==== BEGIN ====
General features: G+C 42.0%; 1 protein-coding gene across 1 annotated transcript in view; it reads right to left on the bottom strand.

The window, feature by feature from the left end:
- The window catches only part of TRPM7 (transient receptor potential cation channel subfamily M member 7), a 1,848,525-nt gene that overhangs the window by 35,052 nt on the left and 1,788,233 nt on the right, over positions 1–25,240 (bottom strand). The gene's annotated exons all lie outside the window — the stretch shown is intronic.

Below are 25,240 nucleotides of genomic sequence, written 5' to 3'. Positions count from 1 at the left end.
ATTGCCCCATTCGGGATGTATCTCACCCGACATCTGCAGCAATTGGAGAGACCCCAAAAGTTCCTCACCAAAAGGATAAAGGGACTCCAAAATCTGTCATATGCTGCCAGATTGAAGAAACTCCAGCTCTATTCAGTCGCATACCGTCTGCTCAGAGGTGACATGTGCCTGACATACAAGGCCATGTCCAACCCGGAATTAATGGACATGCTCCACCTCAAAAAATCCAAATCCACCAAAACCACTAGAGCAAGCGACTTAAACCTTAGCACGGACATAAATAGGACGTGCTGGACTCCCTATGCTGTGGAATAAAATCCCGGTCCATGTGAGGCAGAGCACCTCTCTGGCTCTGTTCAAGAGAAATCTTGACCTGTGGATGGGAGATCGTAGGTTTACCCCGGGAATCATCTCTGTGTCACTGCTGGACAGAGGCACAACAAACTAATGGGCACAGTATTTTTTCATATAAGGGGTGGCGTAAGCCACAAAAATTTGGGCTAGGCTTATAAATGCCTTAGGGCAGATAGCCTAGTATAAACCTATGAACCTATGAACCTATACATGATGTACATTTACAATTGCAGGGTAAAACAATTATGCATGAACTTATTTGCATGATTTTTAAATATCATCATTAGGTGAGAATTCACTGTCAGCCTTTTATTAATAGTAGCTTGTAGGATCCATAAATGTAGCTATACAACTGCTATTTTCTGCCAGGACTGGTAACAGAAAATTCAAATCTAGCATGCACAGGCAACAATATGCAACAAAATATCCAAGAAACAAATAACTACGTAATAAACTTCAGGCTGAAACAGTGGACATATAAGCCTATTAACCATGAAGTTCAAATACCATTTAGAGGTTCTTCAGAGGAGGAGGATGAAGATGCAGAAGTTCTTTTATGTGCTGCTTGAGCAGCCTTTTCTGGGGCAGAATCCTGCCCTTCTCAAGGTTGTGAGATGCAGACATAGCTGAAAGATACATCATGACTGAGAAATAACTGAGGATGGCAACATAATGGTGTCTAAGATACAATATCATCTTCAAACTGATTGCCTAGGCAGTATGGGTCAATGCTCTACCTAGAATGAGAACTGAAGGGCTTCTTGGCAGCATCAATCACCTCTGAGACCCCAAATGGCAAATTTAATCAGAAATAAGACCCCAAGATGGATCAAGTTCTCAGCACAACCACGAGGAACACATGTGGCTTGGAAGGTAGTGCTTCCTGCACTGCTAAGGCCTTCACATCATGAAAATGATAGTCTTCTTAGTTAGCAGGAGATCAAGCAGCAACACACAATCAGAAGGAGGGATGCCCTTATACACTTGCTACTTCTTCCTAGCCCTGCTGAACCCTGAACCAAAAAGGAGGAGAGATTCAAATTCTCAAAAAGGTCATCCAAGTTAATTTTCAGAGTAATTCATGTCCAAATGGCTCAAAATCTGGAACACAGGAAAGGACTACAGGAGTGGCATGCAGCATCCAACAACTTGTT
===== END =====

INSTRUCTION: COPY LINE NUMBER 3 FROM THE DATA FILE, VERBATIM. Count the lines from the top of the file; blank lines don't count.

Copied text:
- The window catches only part of TRPM7 (transient receptor potential cation channel subfamily M member 7), a 1,848,525-nt gene that overhangs the window by 35,052 nt on the left and 1,788,233 nt on the right, over positions 1–25,240 (bottom strand). The gene's annotated exons all lie outside the window — the stretch shown is intronic.